I'm linking up again with "Coffee and Conversation"! This is this week's prompt:
"What does it mean to you to have made a difference in this world? What are you doing to achieve that change, and how has it been made possible?"
If I make one person’s life better than it would have been otherwise, I will feel that I have made a difference in the world.
One way in which I hope I am planting seeds for a better world is guest-speaking in some of the special education and early methods classes in the education department where my husband teaches. I talk about girls with ADHD, specifically the ways ADHD symptoms manifest differently in girls than in boys. My own ADHD went undiagnosed until I was a couple of months away from my college graduation, so I never received the kinds of services that I should have in grade school.
The primary symptom of my ADHD was extreme disorganization that caused lots of trouble meeting deadlines, and I still struggle with both of these things to this day. In school, I was – to put it mildly – an underachiever, and it was frustrating because I KNEW the materials and I WANTED to turn in my homework, but I just couldn’t seem to follow through on these things. I had no idea what was wrong with me. And because teachers and the general public didn’t understand much about how ADHD manifests in girls, my teachers and parents didn’t know what was wrong with me either. It definitely impacted my self-esteem, and is probably at least partially responsible for the depression I have lived with since I was about ten.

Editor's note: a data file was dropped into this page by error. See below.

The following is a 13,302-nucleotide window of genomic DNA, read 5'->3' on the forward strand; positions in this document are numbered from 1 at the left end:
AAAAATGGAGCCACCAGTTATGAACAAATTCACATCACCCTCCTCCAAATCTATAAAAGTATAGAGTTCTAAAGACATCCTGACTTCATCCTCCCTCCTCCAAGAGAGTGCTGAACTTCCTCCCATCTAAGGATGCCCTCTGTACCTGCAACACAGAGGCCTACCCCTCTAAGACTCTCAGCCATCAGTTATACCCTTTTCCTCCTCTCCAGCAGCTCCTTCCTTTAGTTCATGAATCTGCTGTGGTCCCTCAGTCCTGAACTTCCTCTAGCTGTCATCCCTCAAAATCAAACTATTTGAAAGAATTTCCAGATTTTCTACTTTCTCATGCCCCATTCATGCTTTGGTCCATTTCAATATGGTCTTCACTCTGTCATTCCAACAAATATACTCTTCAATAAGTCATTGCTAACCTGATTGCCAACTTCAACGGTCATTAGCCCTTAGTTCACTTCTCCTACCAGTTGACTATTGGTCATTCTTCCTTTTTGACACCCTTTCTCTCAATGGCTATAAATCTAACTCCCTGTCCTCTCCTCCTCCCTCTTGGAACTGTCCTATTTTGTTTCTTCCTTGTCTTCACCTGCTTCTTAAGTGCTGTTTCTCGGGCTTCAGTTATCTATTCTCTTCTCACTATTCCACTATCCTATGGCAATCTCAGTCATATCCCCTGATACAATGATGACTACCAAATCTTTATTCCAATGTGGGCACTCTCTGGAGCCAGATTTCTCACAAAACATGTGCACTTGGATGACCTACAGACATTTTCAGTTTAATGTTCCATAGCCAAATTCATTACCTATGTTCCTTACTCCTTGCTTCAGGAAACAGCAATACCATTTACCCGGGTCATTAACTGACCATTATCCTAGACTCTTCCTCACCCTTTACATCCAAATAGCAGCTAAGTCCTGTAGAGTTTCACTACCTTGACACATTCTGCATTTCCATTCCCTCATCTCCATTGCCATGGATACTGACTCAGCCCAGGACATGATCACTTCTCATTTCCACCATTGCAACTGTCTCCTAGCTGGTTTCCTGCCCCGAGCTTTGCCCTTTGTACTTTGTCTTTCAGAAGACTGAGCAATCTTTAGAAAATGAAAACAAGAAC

I enjoy getting to speak to classes of future teachers, presenting the research I have done in grad school about girls with ADHD (you can read a little bit more about the differences in this blog post or this article), and the students seem to enjoy hearing about my personal experiences as an undiagnosed, untreated girl with ADHD as a primary, secondary and college student. My prayer is that one young teacher remembers the day I spoke to her college class and reconsiders why one of her female students may be struggling, with the possibility of ADHD in mind. If this little girl is spared the mental health and academic struggles I had, I would feel I had made a difference in the world... and I would feel blessed and thankful for that opportunity!